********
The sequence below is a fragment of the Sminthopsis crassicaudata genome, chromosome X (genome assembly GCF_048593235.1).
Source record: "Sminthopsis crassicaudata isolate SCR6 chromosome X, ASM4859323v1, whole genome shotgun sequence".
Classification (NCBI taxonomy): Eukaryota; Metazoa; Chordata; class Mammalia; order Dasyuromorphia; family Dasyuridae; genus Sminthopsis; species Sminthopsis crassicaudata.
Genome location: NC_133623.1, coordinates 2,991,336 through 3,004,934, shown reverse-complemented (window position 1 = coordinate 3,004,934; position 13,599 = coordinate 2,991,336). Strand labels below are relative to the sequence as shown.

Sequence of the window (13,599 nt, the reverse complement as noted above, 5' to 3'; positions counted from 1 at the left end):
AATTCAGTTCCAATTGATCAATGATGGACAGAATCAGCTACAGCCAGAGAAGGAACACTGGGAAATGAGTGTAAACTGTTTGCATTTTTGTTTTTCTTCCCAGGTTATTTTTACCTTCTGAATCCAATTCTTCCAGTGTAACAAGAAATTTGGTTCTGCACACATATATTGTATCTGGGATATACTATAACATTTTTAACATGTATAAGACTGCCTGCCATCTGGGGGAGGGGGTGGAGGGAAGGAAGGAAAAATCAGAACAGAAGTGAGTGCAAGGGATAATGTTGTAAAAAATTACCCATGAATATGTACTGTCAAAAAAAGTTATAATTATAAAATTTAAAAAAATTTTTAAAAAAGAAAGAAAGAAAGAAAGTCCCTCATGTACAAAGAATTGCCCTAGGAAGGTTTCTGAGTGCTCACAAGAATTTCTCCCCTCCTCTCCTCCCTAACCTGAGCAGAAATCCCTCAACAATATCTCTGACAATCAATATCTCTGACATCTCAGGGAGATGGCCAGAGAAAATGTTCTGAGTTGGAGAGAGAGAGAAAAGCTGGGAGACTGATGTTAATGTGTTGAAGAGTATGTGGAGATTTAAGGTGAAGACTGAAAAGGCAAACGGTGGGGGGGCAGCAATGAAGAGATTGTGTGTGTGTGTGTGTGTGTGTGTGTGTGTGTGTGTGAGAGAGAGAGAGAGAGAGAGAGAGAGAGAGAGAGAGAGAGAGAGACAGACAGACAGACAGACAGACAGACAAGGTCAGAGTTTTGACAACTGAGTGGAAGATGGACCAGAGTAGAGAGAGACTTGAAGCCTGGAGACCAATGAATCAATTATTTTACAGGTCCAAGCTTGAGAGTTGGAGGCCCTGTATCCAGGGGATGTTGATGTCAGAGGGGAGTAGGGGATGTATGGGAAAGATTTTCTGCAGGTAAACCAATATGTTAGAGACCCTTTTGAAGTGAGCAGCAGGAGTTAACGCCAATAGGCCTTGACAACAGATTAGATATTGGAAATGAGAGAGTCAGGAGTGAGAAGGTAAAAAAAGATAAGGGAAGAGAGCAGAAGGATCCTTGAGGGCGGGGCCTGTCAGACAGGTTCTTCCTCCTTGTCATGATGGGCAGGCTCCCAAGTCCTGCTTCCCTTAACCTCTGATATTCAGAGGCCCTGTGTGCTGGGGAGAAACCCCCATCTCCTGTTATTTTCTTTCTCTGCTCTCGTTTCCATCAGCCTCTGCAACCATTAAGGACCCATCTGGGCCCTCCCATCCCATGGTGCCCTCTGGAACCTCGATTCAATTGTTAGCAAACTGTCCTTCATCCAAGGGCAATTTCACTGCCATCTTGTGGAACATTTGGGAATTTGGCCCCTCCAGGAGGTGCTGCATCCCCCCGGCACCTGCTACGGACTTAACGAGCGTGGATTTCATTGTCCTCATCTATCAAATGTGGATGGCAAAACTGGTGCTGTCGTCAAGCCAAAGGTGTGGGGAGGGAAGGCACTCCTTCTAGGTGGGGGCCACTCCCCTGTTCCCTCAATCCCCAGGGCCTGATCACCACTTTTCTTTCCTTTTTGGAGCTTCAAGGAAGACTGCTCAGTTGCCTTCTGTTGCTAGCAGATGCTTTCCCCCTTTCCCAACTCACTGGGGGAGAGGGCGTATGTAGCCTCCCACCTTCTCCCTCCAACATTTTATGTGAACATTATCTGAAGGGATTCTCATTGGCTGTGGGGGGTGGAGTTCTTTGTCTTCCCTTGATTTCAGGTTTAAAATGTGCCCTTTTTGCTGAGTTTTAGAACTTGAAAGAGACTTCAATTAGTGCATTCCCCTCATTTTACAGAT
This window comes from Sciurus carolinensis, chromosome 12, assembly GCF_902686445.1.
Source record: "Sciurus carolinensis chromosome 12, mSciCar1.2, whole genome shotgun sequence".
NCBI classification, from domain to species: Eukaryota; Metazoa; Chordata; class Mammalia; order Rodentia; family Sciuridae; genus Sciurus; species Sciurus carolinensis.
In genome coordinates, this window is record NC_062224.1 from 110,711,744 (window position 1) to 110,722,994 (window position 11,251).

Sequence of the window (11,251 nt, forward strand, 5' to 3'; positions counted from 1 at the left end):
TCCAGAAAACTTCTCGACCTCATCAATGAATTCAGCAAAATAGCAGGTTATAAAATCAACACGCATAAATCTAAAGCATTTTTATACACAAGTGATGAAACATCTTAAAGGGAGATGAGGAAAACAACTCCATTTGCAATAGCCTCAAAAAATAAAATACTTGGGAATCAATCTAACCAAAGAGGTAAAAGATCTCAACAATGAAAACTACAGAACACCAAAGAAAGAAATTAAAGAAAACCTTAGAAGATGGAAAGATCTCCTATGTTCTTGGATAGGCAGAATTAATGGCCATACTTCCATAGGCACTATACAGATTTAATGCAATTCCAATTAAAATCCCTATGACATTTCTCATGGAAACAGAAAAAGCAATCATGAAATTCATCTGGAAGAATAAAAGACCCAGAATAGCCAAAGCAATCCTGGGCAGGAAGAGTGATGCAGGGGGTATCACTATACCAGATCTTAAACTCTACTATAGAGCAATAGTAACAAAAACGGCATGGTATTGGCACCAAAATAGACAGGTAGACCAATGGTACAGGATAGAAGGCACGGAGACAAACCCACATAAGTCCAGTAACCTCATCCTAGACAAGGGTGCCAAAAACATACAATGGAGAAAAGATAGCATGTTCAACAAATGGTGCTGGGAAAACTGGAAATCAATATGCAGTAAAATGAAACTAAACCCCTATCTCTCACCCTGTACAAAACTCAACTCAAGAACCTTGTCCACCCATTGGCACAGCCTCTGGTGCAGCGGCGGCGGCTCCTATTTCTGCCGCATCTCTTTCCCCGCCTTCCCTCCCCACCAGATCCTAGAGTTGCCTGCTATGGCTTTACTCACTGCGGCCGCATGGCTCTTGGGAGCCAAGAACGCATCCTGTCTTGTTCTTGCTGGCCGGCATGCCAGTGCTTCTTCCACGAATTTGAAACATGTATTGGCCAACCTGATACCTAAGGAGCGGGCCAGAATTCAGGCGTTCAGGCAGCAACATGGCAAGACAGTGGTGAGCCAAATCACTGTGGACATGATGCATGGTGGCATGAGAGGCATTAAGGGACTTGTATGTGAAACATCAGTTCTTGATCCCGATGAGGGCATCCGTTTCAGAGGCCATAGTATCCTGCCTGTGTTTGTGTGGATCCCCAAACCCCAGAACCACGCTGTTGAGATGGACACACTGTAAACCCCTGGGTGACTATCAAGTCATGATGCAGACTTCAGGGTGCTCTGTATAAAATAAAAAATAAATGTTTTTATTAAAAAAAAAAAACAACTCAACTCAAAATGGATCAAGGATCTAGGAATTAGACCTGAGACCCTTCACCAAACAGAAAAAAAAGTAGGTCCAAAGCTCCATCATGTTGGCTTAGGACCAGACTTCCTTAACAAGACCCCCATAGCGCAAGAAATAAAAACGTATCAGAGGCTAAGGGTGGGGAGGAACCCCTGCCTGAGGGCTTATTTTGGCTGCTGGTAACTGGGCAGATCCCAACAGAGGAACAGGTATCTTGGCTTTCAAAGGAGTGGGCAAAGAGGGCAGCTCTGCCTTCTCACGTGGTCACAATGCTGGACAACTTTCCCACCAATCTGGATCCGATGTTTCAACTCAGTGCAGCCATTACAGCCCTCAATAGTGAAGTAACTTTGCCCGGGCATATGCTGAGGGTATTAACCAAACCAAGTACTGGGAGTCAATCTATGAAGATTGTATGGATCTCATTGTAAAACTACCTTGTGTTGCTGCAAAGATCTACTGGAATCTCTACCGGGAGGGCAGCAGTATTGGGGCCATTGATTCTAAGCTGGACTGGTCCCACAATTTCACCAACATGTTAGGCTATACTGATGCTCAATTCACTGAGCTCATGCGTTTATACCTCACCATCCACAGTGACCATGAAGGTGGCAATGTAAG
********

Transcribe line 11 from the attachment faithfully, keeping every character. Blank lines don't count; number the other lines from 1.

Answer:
Sequence of the window (11,251 nt, forward strand, 5' to 3'; positions counted from 1 at the left end):